The spiny rock lobster (Jasus edwardsii; koura) has always been important to Maori and for
much of this century has supported increasingly important commercial and amateur
fisheries. Rock lobsters support one of the country’s oldest commercial fisheries, and are
one of the seafood industry’s top export earners.
The commercial fishery has developed through a number of phases as catches have increased with the development of export markets. Management of the resource has changed in response to the changing status of the stocks and the expectations of stakeholder groups.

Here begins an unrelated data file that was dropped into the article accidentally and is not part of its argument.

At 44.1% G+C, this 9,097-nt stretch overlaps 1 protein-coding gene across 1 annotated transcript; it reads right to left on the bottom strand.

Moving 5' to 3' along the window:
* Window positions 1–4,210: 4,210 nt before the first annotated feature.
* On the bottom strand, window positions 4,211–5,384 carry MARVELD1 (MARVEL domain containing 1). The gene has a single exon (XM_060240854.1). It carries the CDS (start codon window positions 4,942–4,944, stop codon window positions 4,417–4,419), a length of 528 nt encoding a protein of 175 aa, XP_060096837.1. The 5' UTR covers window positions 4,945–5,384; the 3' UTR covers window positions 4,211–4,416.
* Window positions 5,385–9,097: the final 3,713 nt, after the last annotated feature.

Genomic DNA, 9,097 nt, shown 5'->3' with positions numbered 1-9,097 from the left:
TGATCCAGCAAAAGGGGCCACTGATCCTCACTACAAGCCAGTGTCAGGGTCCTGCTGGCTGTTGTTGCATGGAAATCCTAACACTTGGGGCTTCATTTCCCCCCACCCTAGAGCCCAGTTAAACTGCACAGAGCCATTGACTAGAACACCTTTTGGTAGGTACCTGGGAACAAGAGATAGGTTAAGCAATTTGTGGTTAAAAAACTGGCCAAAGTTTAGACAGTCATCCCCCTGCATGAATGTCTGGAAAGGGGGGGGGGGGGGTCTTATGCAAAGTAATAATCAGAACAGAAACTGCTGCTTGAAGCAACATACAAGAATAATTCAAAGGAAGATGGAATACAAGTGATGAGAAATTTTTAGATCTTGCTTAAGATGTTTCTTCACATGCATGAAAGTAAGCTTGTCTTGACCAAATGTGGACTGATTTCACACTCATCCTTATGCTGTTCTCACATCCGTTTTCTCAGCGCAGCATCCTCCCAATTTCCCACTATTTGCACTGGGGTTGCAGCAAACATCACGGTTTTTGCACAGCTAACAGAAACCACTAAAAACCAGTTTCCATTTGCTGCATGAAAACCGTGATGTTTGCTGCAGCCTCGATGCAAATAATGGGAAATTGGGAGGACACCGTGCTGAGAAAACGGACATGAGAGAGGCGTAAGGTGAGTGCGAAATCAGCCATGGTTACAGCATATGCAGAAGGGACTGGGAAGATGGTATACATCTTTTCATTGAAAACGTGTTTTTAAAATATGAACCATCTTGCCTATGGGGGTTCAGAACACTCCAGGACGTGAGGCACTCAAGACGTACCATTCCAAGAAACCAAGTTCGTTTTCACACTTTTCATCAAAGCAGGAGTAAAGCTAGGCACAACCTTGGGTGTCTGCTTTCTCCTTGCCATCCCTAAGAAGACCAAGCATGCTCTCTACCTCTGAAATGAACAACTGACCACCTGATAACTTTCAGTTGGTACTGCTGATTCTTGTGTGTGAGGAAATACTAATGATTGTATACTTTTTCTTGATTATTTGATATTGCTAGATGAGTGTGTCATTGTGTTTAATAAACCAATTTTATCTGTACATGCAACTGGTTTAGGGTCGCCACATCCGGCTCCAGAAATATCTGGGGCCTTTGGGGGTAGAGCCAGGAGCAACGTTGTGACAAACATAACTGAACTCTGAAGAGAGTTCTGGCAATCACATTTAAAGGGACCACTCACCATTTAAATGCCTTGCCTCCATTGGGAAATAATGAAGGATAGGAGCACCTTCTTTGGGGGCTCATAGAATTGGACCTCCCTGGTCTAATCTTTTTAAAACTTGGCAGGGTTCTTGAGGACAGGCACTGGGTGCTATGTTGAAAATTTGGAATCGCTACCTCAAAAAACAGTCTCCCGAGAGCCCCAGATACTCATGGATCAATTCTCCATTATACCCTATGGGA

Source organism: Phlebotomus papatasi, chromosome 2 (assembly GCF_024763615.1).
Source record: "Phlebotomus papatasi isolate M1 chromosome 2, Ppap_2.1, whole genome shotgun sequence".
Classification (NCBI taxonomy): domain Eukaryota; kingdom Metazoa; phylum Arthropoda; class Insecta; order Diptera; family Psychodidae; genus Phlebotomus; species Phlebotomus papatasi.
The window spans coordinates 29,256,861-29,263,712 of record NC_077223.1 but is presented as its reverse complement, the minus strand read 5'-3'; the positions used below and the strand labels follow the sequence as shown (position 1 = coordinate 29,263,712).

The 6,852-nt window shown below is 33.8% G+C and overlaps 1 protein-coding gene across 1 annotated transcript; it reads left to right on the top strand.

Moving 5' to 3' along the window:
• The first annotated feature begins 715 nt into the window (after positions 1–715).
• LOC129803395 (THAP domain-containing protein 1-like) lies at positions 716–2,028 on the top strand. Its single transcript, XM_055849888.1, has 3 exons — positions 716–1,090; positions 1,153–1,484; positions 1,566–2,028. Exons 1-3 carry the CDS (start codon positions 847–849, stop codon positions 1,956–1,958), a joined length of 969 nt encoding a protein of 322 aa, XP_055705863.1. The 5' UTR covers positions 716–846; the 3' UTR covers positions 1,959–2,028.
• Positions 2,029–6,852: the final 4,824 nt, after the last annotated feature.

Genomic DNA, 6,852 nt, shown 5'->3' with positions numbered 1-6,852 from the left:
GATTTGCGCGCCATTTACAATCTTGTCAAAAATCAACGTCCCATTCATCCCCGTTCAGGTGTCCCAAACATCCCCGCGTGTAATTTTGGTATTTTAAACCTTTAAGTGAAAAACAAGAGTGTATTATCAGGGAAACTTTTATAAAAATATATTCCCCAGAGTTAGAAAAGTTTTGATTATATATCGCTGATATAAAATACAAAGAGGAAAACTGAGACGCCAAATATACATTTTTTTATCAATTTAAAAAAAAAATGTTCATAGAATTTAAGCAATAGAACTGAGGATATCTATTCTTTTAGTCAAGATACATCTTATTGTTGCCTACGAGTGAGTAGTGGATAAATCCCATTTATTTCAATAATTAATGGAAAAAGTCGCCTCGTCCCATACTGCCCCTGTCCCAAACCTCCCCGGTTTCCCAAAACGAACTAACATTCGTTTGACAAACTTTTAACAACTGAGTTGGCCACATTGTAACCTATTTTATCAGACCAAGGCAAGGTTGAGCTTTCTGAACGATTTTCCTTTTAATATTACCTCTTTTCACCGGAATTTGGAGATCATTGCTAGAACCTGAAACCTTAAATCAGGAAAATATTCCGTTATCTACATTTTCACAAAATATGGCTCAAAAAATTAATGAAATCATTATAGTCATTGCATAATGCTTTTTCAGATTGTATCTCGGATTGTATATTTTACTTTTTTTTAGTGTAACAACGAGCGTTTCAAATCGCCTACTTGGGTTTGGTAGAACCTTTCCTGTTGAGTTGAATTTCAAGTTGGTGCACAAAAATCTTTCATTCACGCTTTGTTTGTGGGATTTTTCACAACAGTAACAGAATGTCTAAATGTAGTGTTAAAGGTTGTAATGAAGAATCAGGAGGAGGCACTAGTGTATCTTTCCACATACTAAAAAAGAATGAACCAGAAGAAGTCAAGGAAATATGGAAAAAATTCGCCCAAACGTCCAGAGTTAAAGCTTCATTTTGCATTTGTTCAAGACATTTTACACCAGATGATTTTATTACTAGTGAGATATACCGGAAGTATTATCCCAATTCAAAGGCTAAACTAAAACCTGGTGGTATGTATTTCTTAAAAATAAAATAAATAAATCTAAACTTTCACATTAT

Since 1990 the rock lobster fishery has been managed
within the Quota Management System (QMS) and governed by a mix of output controls and fishery regulations, including the
provision of a minimum legal size, a prohibition against taking berried females and soft-shelled animals, method restrictions, the requirement that all pots be fitted with escape gaps, and closed seasons in some areas.
The current management of the rock lobster fishery is focused on moving stocks to agreed biological reference points and maintaining them at this level or above, primarily through the
adjustment of Total Allowable Catches (TACs).
© NZ Rock Lobster Industry Council Ltd